Selling the blood of monitor lizards is against the law, but should we not be sensitive to tribal communities?

Monitor Lizard poaching and a bloodthirst to demonise a tribal community in Tamil NaduYouTube
news Animal cruelty Saturday, October 29, 2016 - 15:10

In a video that surfaced on Wednesday, a glass of tomato-red substance is being passed around while few men mix it with clear liquid. It’s unclear what the substance is, until the camera pans to a flinching monitor lizard, held by the neck with its tail tied. Blood is being drawn from a chunk of flesh in its body as men take turns to sip from the glass. 

Forest officials sprung to action once the video burst out on social media. “Five teams were formed on October 23, after the video came to the department’s notice, to track down the people seen in it and the two men were picked up near Tambaram today,” C Murugesan, a forest officer, told The Hindu. Both were from the Narikurava community. The substance – believed to be the blood of the monitor lizard - was purportedly mixed with soda and sold for Rs.200. 

This is however, not the first time a gruesome scene like this is being witnessed. In Krishnagiri last year, members of a family from the Narikurava community were captured on video slitting the throat of a live monitor lizard to collect the reptile's blood. The blood was mixed with liquor and reportedly sold to locals as having aphrodisiac properties.

Monitor lizards are among the severely endangered species of lizards and are protected under Schedule I of the Wildlife Protection Act. Anyone caught killing them can be punished with a fine of Rs. 25,000 and 5 years in jail.

In a Times of India report, Wildlife Crime Control Bureau officials said the tribal community traps monitor lizards in the forests of Pudukottai, Aranthangi and Palani. It is then transported to various states for its reported therapeutic properties. 

The dialogue has long revolved around rehabilitation of Narikuravas from their hunter-gatherer lifestyle and educating them about the environmental impact of poaching. Since 2014, programs have been held across districts where poaching has been reported, and rehabilitation was offered in the form of alternative job opportunities and counselling. Muzzling of guns, however, was not possible because of the license issued by the Chief Wildlife Warden under Section 11 of the Wildlife Protection Act 1972 to permit hunting.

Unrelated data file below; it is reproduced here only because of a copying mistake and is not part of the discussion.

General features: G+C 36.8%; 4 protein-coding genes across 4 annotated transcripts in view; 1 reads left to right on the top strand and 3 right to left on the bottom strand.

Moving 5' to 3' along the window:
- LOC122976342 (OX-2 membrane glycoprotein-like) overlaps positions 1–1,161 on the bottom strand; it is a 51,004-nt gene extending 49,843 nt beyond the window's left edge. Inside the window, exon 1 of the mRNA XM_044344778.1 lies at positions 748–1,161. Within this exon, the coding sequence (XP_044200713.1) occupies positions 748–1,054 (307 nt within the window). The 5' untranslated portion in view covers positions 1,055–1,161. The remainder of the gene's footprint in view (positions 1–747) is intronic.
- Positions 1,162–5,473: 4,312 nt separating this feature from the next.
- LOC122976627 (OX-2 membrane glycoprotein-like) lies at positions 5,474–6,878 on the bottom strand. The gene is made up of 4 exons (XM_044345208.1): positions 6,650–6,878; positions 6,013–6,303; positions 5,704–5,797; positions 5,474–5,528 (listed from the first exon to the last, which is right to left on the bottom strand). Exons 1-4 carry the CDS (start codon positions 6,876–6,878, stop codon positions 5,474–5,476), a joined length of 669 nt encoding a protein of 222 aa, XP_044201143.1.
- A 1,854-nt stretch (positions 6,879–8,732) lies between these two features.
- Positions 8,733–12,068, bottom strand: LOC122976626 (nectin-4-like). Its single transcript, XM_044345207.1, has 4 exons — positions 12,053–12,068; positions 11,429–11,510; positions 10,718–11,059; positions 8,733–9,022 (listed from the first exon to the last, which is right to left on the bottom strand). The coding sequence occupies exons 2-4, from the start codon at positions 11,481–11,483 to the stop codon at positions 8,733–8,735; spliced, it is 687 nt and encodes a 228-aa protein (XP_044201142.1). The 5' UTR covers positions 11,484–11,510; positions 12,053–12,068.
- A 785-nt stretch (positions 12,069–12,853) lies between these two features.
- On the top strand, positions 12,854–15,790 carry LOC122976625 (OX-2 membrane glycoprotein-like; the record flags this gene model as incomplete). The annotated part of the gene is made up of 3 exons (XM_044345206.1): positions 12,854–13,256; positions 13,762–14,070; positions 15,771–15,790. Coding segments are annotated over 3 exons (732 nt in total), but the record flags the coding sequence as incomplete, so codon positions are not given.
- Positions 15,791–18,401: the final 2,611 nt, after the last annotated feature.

While the swift action against the men have been lauded across the state, the discourse, Nityanand Jayaraman, an environmental activist and journalist, feels, has been half-baked. 

Unsettled by the celebratory comments and demands for the men to be thrashed, he believes the discourse is far more complex and layered than those popular on social media. 

“Amidst all the back-thumping and casteist "gypsy"-bashing that ensued, there were a few voices that tried to offer a different perspective -- that Narikuravas are marginalised, outside our system and yet bound by our laws and rules. To this, it was pointed out that they chose to remain outside our system despite attempts to "rehabilitate" them and offer them career alternatives,” he said, adding that a photograph in circulation of the arrested men was wrong on many counts. 

While the act was condemnable, Nityanand says those living lifestyles unlike those of the tribal community are no superior, but added that he did not mean to underestimate the good work animal activists were doing. 

“We are in the midst of the Sixth Mass Extinction -- the only extinction in the history of the planet that is human-made. And this extinction was not triggered by Narikuravas hunting the monitor lizard or your house cat. It was caused by the lifestyles of the likes of us in this discussion thread (on social media), the likes of those who would like to have the Narikuravas rehabilitated.”

 

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